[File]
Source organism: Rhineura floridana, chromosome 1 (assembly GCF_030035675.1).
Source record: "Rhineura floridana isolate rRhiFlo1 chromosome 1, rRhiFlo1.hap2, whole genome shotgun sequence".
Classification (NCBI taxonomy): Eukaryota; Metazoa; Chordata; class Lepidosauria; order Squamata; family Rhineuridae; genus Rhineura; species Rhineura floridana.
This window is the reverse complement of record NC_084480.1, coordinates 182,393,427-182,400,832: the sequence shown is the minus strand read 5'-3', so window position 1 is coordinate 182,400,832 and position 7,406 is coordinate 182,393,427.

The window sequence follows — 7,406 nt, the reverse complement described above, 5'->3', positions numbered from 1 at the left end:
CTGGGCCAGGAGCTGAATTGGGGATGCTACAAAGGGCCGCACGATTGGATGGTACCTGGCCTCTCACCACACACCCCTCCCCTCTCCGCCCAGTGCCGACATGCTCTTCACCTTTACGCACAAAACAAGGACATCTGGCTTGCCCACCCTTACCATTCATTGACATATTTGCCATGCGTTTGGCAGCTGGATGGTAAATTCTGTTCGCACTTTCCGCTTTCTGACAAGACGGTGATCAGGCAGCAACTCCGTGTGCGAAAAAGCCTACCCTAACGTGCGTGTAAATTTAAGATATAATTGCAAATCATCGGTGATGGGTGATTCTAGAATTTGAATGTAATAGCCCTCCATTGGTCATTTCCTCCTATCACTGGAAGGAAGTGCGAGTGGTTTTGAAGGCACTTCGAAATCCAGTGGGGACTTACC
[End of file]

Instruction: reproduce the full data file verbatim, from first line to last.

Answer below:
Source organism: Rhineura floridana, chromosome 1 (assembly GCF_030035675.1).
Source record: "Rhineura floridana isolate rRhiFlo1 chromosome 1, rRhiFlo1.hap2, whole genome shotgun sequence".
Classification (NCBI taxonomy): Eukaryota; Metazoa; Chordata; class Lepidosauria; order Squamata; family Rhineuridae; genus Rhineura; species Rhineura floridana.
This window is the reverse complement of record NC_084480.1, coordinates 182,393,427-182,400,832: the sequence shown is the minus strand read 5'-3', so window position 1 is coordinate 182,400,832 and position 7,406 is coordinate 182,393,427.

The window sequence follows — 7,406 nt, the reverse complement described above, 5'->3', positions numbered from 1 at the left end:
CTGGGCCAGGAGCTGAATTGGGGATGCTACAAAGGGCCGCACGATTGGATGGTACCTGGCCTCTCACCACACACCCCTCCCCTCTCCGCCCAGTGCCGACATGCTCTTCACCTTTACGCACAAAACAAGGACATCTGGCTTGCCCACCCTTACCATTCATTGACATATTTGCCATGCGTTTGGCAGCTGGATGGTAAATTCTGTTCGCACTTTCCGCTTTCTGACAAGACGGTGATCAGGCAGCAACTCCGTGTGCGAAAAAGCCTACCCTAACGTGCGTGTAAATTTAAGATATAATTGCAAATCATCGGTGATGGGTGATTCTAGAATTTGAATGTAATAGCCCTCCATTGGTCATTTCCTCCTATCACTGGAAGGAAGTGCGAGTGGTTTTGAAGGCACTTCGAAATCCAGTGGGGACTTACC